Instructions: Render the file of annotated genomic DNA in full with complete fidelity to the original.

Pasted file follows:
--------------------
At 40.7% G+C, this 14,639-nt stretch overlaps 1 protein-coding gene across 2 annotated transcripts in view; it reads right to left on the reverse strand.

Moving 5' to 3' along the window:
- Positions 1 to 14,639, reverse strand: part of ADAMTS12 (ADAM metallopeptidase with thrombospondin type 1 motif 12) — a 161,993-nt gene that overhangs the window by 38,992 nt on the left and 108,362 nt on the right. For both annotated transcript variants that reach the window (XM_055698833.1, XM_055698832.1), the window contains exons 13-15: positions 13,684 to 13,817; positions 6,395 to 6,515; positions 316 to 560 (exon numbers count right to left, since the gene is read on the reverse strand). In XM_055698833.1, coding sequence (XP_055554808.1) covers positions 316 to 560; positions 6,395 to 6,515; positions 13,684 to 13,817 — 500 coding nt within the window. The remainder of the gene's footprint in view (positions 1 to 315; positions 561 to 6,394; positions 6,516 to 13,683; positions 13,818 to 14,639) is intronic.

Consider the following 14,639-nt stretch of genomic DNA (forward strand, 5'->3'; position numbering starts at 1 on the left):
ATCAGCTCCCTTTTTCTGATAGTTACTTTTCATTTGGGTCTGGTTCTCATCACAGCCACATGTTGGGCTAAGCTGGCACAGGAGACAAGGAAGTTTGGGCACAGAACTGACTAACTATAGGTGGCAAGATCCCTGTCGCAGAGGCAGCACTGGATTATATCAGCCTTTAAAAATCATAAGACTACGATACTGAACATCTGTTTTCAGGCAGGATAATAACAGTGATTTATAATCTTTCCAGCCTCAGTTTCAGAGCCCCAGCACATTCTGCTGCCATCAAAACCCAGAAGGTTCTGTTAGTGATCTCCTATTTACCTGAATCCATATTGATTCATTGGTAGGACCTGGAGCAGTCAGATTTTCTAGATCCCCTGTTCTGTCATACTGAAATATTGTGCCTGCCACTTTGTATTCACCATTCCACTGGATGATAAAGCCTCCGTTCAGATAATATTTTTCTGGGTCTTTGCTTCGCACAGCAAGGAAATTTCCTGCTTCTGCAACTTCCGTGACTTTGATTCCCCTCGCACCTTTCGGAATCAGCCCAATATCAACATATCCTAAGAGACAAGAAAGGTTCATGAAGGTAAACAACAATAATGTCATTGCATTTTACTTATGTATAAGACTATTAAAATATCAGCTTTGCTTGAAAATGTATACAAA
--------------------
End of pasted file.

At 40.7% G+C, this 14,639-nt stretch overlaps 1 protein-coding gene across 2 annotated transcripts in view; it reads right to left on the reverse strand.

Moving 5' to 3' along the window:
- Positions 1 to 14,639, reverse strand: part of ADAMTS12 (ADAM metallopeptidase with thrombospondin type 1 motif 12) — a 161,993-nt gene that overhangs the window by 38,992 nt on the left and 108,362 nt on the right. For both annotated transcript variants that reach the window (XM_055698833.1, XM_055698832.1), the window contains exons 13-15: positions 13,684 to 13,817; positions 6,395 to 6,515; positions 316 to 560 (exon numbers count right to left, since the gene is read on the reverse strand). In XM_055698833.1, coding sequence (XP_055554808.1) covers positions 316 to 560; positions 6,395 to 6,515; positions 13,684 to 13,817 — 500 coding nt within the window. The remainder of the gene's footprint in view (positions 1 to 315; positions 561 to 6,394; positions 6,516 to 13,683; positions 13,818 to 14,639) is intronic.

Consider the following 14,639-nt stretch of genomic DNA (forward strand, 5'->3'; position numbering starts at 1 on the left):
ATCAGCTCCCTTTTTCTGATAGTTACTTTTCATTTGGGTCTGGTTCTCATCACAGCCACATGTTGGGCTAAGCTGGCACAGGAGACAAGGAAGTTTGGGCACAGAACTGACTAACTATAGGTGGCAAGATCCCTGTCGCAGAGGCAGCACTGGATTATATCAGCCTTTAAAAATCATAAGACTACGATACTGAACATCTGTTTTCAGGCAGGATAATAACAGTGATTTATAATCTTTCCAGCCTCAGTTTCAGAGCCCCAGCACATTCTGCTGCCATCAAAACCCAGAAGGTTCTGTTAGTGATCTCCTATTTACCTGAATCCATATTGATTCATTGGTAGGACCTGGAGCAGTCAGATTTTCTAGATCCCCTGTTCTGTCATACTGAAATATTGTGCCTGCCACTTTGTATTCACCATTCCACTGGATGATAAAGCCTCCGTTCAGATAATATTTTTCTGGGTCTTTGCTTCGCACAGCAAGGAAATTTCCTGCTTCTGCAACTTCCGTGACTTTGATTCCCCTCGCACCTTTCGGAATCAGCCCAATATCAACATATCCTAAGAGACAAGAAAGGTTCATGAAGGTAAACAACAATAATGTCATTGCATTTTACTTATGTATAAGACTATTAAAATATCAGCTTTGCTTGAAAATGTATACAAA